United Laboratories, Inc. v. Kuykendall

Annotate this Case

437 S.E.2d 374 (1993)

335 N.C. 183

UNITED LABORATORIES, INC., a Delaware Corporation v. William Douglas KUYKENDALL and Share Corporation, a Wisconsin Corporation.

No. 243PA91.

Supreme Court of North Carolina.

December 3, 1993.

*375 Petree Stockton by Jackson N. Steele, Charlotte, Schwartz & Freeman by Paul G. Simon and Jamie A. Maloney, Chicago, IL, for plaintiff-appellee.

Brock, Drye & Aceto, P.A. by Michael W. Drye, Ashville, for defendant-appellant Share Corp.

EXUM, Chief Justice.

We allowed defendant Share Corporation's petition for discretionary review in order to consider whether and to what extent a claimant who successfully prosecutes both a common law claim and an unfair practices claim under Chapter 75 of our General Statutes is required to elect between remedies when both claims arise out of essentially the same conduct.

This case has occupied the parties and the courts for a number of years. The essence of it is that plaintiff, United Laboratories, Inc. (United), employed defendant Kuykendall to sell chemical products. The employment contract provided that Kuykendall would not call upon accounts which he serviced for United for eighteen months after his termination of employment with United. Defendant Share Corporation (Share), a competitor of United, induced Kuykendall to leave his employment with United in order to work as a sales representative for Share under circumstances which amounted to a breach of Kuykendall's non-competition agreement with United.

*376 United filed this action against Kuykendall and Share in November 1985, claiming that Kuykendall had breached his non-competition agreement, that Share had tortiously interfered with this agreement, and that Share had violated North Carolina's unfair practices law, codified in Chapter 75 of our General Statutes. At the first trial United, after having obtained a preliminary injunction against Kuykendall, also obtained directed verdicts against Kuykendall for breach of contract and against Share for tortious interference with contract and for violating the unfair practices law. A jury assessed general damages in favor of United in the amount of $77,477.77, which the trial court reduced to $38,738.89. The jury also found that United had incurred attorneys' fees and costs in the amount of $47,522.23, and the trial court entered judgment that defendants pay United this amount for its attorneys' fees and costs. The trial court also permanently enjoined Kuykendall from further violations of his agreement with United.

On defendants' first appeal this Court, reversing the Court of Appeals, concluded that the non-competition agreement was enforceable. United Laboratories, Inc. v. Kuykendall, 322 N.C. 643, 370 S.E.2d 375 (1988). We also concluded that the trial court erred in directing a verdict in favor of United in its tortious interference claim and that the Court of Appeals erred in concluding that a directed verdict should have been entered on this claim for defendant Share. We held this claim should have been submitted to the jury for determination. Id. We affirmed the Court of Appeals' decision to remand the case for a new trial on United's unfair practices claim, agreeing that it was error for the trial court to direct a verdict in favor of United on this claim.[1]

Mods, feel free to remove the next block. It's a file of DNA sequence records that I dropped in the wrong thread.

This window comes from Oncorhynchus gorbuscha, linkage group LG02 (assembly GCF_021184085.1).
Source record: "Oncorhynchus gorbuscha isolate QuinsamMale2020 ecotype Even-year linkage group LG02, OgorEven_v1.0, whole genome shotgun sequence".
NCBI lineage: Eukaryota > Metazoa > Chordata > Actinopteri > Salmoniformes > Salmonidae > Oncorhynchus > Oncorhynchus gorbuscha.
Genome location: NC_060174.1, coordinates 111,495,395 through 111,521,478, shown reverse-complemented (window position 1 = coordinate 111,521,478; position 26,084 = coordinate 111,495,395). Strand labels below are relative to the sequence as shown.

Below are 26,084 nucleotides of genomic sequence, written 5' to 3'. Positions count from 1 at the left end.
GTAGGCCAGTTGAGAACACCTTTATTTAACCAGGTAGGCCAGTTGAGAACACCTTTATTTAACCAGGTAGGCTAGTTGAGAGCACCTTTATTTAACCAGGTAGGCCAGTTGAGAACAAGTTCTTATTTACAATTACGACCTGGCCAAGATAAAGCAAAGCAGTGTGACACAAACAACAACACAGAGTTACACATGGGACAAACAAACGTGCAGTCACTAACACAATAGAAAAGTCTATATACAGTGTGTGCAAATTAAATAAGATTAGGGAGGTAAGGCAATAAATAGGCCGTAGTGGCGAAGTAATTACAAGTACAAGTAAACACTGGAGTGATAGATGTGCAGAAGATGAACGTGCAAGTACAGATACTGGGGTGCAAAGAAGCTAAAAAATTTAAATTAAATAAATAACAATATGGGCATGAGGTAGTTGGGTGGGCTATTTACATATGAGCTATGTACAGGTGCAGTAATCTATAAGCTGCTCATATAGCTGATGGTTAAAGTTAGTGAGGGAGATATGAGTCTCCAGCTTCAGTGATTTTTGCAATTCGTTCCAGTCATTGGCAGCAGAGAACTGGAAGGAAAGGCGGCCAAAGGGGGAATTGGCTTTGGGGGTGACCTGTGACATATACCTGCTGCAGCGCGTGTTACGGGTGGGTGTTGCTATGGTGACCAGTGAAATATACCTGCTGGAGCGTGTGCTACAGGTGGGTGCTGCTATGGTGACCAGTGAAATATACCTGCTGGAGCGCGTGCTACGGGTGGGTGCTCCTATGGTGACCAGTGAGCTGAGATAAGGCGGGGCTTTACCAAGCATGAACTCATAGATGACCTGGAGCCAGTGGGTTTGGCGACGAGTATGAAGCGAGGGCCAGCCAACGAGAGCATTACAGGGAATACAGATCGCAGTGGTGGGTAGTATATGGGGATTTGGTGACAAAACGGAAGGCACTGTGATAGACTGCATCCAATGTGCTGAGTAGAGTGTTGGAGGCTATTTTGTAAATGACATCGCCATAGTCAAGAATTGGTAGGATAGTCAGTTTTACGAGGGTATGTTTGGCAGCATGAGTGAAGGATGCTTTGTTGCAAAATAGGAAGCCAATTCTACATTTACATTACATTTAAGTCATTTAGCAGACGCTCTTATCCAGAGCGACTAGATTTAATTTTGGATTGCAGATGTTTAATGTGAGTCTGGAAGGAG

At the retrial of the case issues were submitted and answered by the jury as follows:

(1) What amount of damages is Plaintiff United entitled to recover of Defendant Kuykendall for breach of the Sales Representative Agreement and Supplemental Compensation Agreement? Answer: $11,700 (2) Did Defendant Share unjustifiably induce Kuykendall not to perform his contract with United? Answer: Yes (3) What amount of damages, if any, is Plaintiff United entitled to recover of Defendant Share? Answer: $1.00 (4) In your discretion, what amount of punitive damages, if any, should be awarded to Plaintiff United from Defendant Share? Answer: $100,000 (5) Did Defendant Share do one or more of the following: a. Offer to pay legal fees and costs to induce Kuykendall, in breach of his covenant not to compete, to attempt to divert to Share, unfairly, United's accounts; Answer: Yes b. Induce Kuykendall to use his relationship with United's accounts and knowledge of confidential business information to attempt to divert to Share, unfairly, United's accounts; Answer: Yes c. Offer to subsidize the income, draw and expenses of Kuykendall in the event of an injunction, to induce Kuykendall, to divert to Share, unfairly, United's accounts; Answer: Yes d. As a matter of routine practice, offer to pay legal fees and costs to induce experienced chemical sales representatives, in breach of the salesmen's covenant not to compete, to attempt to divert to Share, unfairly, the former employer's accounts. Answer: Yes (6) Was Defendant Share's conduct in commerce or did it affect commerce? Answer: Yes (7) Was Defendant Share's conduct a proximate cause of any injury to Plaintiff United's business? Answer: Yes (8) By what amount, if any, has the business of Plaintiff United been injured? *377 Answer: $15,000